In our last discussion of the concept of Biblical covenant, we focused on hesed or covenant-keeping. This time, let’s go a little further into the subject of covenants and take a look at covenant as the central core of our theology…
It is extremely difficult to find a major religious theme in the Bible that is not related to covenant, and thus we say that covenant is the theological core of all Judeo-Christian philosophy and theology. Consider the following:
God: the term used most often to modify the word “God” in the Old Testament is “covenant keeper. ” (Deut. 7:7-9)
Man: was made in God’s image and given what no other creature was given, the ability to make moral choices. Man can follow God or not… a dog has no such choice. Man can choose to make a moral commitment (covenant) and to find ways to keep it. Micah asked what God required of man, and the answer was, “To act justly, to love mercy, and to walk humbly with God.” (Micah 6:8) Note that all of these things are empty notions unless they are placed into the context of a previous moral commitment… a Covenant.
Righteousness: is keeping covenant. So it was with Adam, and in the Law (Deut. 6:25) and in the New Covenant (1John 3:7) What is “right” is what is stipulated in covenant.
Justice: in the Bible is deciding rightly (Deut. 33:21) What is right is stipulated in covenant.
Hearing: the Lord was doing what He said to do, and He said it in the covenant. (Deut. 28:2, 13, 15)
Sin: was breach of covenant or disobedience. (Deut. 28:58-61) John also said it was disobedience. Offerings were made for breach of the Law (covenant) whether one knew it or not. (Lev. 4:2, 13, 22, 27)
Sacrifices were made to atone for sins committed. The sins were defined by covenant, and the atonement was prescribed by covenant. When the Old Covenant was done away with, so were the sacrifices. (Heb. 10:1-10)
The Law was the statement of stipulations of the Old Covenant.
The People of God were those who were parties to covenant.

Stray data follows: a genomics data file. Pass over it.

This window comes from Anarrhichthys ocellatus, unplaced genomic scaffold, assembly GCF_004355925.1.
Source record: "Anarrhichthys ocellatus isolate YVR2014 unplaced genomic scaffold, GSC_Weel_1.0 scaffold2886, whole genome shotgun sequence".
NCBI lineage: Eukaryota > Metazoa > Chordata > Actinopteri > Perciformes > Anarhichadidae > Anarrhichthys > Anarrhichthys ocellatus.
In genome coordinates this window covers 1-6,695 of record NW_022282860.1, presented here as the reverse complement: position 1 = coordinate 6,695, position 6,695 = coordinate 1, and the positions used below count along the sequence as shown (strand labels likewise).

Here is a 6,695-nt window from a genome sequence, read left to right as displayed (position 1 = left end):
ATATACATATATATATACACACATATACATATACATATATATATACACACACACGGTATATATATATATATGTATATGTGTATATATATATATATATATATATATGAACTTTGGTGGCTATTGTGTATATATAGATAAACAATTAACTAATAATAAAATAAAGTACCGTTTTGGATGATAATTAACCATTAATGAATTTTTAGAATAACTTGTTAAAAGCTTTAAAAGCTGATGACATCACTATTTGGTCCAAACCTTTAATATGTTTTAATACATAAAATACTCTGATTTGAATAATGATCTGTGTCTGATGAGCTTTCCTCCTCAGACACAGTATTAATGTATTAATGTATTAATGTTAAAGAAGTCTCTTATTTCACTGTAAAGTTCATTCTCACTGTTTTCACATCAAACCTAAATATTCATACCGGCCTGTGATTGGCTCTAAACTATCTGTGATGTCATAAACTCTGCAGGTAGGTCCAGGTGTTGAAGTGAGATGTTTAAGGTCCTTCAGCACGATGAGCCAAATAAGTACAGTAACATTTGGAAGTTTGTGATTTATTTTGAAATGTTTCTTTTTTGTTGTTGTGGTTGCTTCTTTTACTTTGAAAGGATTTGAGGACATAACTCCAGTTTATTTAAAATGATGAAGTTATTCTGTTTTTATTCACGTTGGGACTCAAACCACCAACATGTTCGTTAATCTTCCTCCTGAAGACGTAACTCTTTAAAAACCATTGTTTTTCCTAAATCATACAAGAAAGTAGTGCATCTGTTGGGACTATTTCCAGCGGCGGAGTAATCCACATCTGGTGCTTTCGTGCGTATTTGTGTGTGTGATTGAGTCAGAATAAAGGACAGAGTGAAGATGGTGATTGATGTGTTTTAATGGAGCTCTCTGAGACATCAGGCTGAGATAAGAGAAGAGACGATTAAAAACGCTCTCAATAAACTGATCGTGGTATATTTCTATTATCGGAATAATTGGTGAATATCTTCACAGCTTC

Blessings were stipulated by covenant (Deut. 28:1-14)
Curses were stipulated by covenant (Deut. 28:15ff.)
Prophets were not crazies running around predicting the future. They were lawyers of the covenant sent by God to press His case against a law-breaking nation; to warn the people what will happen if they do not change their ways. They confessed that their teachings were based upon the Law of Moses (Dan. 9:7-19)
The Lord’s Supper is a covenant renewal ceremony, as were the Old Testament sacrifices.
Loving the Lord is used in parallel with covenant-keeping
Called, Elect, Elected, Chosen: All of these are words that trace back to the Abrahamic Covenant.
Determinate, Predetermined, Predestined: All trace back to God’s plan to bless all mankind through Christ, the seed of woman and of Abraham… beginning with the call of Abraham.
Grace: This word deals with God’s forbearance toward mankind. Through His hesed God offers grace to us when we fail. Paul’s approach to grace was as an example of covenant love that breaks down all barriers.
Inheritance traces back to Genesis 12 where God set forth the land promise as an inheritance in the Abrahamic covenant.
Kindness is used 36 times in the Bible as a translation for hesed.
Loving kindness is an English rendering of hesed.
Mercy is shown by God to His children (who are established by covenant) as an example of His covenant keeping.
Obey means to keep the covenant.
Peace is established by a covenant relationship. It is the opposite of rebellion and enmity.
Promise is normally used to refer to covenant promises of God.
If the concept of covenant is not the core of Biblical interpretation, then what is? The Old Testament contains the writings and story of the people of God. Being one of God’s people is determined by being a party to a covenant. Everyone else is in opposition to God. This point is made repeatedly in the Bible, thus, how can there be any other central core?
We have the same problem in the New Testament. What is the church? The church is the Body of Christ on earth… but how do you get into it? You get into it by becoming a party to the New Covenant that Christ established by the shedding of His blood. Therefore, the New Testament also has a covenant as its central core. There is no other logical possibility.
Sorry that this post is a bit lengthy, next time we’ll take a look at how a person enters into a covenant relationship, a subject that should be a little bit shorter!